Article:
Beef production systems in the tropics I. Extensive production systems on infertile soils
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Permanent link to cite or share this item: https://hdl.handle.net/10568/43214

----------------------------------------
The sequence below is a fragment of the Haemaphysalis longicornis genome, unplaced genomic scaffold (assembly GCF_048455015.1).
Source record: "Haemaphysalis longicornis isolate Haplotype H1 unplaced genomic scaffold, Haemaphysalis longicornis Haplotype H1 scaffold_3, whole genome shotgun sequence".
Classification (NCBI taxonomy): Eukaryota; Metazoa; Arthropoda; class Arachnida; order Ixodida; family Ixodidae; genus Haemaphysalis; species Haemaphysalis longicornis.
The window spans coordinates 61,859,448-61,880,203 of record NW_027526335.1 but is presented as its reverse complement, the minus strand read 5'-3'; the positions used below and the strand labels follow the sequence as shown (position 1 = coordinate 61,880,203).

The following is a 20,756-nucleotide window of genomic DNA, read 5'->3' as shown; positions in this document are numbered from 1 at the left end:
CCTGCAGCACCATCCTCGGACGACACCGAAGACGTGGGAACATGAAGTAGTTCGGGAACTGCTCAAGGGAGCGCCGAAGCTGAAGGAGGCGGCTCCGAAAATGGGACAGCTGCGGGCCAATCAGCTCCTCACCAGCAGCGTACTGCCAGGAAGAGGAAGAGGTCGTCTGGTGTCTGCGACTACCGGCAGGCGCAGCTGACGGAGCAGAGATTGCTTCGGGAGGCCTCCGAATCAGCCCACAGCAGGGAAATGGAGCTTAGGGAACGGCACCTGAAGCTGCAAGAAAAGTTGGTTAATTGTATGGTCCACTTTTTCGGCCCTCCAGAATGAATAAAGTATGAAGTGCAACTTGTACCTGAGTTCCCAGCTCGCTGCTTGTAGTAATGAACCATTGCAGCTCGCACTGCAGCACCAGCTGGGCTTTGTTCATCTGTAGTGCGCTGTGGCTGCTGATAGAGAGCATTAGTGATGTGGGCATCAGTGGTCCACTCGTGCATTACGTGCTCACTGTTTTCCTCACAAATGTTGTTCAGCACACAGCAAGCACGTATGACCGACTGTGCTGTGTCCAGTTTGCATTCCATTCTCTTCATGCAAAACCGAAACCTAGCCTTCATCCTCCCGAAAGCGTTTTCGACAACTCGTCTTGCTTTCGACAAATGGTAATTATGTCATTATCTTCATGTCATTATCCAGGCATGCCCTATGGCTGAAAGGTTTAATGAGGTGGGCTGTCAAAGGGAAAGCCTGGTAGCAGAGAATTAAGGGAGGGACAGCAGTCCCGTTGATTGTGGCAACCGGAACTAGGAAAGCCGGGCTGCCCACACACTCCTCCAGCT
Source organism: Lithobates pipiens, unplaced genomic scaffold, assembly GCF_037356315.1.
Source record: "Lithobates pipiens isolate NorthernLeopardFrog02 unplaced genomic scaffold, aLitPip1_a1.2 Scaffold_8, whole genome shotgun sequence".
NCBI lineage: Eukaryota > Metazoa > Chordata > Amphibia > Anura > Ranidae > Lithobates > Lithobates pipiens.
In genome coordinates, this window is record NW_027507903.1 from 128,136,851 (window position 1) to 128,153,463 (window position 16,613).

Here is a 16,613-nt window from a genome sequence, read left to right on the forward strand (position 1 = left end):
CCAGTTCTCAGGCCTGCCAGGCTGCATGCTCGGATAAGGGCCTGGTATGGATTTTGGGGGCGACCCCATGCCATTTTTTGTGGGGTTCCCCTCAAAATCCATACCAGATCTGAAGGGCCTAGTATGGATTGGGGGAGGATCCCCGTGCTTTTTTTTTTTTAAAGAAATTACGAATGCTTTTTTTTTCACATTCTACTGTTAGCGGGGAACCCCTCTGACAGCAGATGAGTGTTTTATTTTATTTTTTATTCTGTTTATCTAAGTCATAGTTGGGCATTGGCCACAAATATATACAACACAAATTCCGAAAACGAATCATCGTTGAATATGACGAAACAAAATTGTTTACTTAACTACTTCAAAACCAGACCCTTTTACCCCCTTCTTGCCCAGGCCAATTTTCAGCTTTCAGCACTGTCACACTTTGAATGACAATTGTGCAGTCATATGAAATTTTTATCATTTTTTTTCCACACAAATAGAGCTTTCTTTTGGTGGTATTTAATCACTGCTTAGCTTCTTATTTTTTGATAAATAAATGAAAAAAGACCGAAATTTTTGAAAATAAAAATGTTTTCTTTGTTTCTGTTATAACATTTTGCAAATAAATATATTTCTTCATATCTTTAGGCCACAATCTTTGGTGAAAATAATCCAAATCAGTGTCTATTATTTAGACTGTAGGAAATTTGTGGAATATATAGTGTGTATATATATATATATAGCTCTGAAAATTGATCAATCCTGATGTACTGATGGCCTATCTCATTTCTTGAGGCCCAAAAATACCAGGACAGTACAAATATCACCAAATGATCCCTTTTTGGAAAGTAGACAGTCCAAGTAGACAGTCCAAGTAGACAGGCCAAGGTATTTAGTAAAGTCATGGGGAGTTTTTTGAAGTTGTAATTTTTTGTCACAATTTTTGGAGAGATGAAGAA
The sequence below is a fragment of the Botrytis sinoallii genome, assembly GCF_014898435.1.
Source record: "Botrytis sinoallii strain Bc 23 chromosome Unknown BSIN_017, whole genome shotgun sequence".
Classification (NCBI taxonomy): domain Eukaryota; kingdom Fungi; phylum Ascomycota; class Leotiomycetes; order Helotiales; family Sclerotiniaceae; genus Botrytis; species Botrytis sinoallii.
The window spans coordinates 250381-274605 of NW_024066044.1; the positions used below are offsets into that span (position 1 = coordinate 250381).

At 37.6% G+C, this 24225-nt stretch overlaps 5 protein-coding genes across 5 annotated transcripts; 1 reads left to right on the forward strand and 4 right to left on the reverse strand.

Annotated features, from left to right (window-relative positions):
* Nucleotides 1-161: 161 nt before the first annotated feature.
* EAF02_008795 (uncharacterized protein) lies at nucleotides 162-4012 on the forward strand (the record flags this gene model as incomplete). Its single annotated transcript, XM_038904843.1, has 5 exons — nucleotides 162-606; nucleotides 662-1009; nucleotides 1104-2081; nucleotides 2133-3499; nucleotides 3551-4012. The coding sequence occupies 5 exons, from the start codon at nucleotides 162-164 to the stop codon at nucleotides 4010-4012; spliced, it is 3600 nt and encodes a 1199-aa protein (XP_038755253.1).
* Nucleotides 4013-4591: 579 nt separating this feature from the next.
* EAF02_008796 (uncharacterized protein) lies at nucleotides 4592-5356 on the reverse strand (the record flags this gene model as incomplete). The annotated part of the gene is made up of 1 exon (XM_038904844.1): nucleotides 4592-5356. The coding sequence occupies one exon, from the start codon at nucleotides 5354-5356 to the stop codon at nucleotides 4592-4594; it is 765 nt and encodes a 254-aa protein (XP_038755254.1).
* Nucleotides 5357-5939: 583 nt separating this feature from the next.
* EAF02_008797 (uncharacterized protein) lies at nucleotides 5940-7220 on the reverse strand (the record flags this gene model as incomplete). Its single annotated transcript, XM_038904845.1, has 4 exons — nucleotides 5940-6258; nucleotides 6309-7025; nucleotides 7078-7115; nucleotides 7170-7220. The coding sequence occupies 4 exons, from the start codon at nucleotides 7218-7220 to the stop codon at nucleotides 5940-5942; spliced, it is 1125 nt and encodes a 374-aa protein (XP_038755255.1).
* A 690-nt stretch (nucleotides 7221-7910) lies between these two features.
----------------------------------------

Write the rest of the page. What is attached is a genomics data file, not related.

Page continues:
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In contrast to raising beef cattle under conditions of improved grasslands with heavy carrying capacity, we will define “extensive production systems on infertile soils’ as the tropical savannas. This will include most of the extensively grazed lands in tropical Latin America which are utilized almost soley by cattle. The savannas occupy 18,130,000 km2. This is 13% of the world's total land area, compared with 8 to 9% for the humid tropical and 36% for the arid lands. Less than 1 % of the world's savannas are cultivated. Their population does not exceed 100 million, and the average density is no greater than seven persons per square kilometer (Grigg, 1970). Most of the tropical savannas are in Africa. Other large areas are in Australia and Latin America. Because of the author's personal experience, this paper will emphasize observations in Latin America. As indicated by Grigg (1970), the tropical savannas are characterized by a number of natural as well as socio-economic and agricultural features related to the land and its utilization which may help to explain why the tropics have half of the world's cattle, but produce only one-third of the world's meat and one-fifth of its milk.
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